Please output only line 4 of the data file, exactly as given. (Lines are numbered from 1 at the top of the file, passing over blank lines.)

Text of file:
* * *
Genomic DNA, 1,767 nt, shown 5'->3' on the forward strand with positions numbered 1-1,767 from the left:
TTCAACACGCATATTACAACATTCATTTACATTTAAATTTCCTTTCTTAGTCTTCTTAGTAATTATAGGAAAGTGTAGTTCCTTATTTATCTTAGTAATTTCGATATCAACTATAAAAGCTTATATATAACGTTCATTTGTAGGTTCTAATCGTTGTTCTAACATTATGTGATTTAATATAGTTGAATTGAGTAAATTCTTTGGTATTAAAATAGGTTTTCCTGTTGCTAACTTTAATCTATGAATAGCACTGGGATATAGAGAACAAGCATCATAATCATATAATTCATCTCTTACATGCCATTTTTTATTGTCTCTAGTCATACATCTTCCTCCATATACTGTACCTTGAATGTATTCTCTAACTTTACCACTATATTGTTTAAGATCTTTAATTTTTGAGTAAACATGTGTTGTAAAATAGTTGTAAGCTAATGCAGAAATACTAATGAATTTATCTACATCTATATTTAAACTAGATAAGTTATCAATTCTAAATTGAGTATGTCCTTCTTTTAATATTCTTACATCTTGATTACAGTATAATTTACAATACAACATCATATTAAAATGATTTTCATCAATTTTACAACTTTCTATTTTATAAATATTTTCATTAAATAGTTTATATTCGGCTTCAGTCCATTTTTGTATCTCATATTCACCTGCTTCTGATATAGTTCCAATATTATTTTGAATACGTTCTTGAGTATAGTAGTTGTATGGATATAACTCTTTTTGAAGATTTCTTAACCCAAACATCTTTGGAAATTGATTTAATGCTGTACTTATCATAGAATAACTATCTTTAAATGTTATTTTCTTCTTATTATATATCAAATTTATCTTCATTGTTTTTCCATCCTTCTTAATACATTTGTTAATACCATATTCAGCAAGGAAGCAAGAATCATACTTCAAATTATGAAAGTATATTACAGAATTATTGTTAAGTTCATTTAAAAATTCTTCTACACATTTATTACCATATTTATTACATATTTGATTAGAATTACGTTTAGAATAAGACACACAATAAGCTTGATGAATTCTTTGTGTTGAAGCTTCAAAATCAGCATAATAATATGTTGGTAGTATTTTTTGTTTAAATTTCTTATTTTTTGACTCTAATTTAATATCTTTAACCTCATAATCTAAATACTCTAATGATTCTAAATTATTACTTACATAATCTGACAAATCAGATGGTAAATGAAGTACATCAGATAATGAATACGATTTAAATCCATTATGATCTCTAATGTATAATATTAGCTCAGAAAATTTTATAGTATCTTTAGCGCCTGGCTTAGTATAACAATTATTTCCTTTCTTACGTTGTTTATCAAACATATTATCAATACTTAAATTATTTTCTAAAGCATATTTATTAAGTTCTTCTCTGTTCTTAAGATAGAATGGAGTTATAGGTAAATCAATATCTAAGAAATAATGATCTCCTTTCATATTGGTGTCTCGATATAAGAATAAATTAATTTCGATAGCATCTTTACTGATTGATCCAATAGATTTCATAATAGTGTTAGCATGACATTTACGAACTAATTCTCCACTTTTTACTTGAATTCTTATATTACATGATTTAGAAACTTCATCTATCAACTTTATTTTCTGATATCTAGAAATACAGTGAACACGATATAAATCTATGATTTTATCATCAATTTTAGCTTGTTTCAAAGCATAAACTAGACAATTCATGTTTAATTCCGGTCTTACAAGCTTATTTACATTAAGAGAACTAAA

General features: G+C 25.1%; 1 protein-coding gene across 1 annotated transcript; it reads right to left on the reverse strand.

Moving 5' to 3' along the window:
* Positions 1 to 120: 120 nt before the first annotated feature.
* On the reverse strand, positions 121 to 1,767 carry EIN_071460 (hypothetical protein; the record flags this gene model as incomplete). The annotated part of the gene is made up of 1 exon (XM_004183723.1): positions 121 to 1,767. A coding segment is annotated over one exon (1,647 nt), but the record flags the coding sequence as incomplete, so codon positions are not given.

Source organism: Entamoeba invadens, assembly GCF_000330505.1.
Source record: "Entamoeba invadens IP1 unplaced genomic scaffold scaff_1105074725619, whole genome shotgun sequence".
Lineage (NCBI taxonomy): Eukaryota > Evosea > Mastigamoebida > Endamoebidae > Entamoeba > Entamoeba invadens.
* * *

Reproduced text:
Moving 5' to 3' along the window: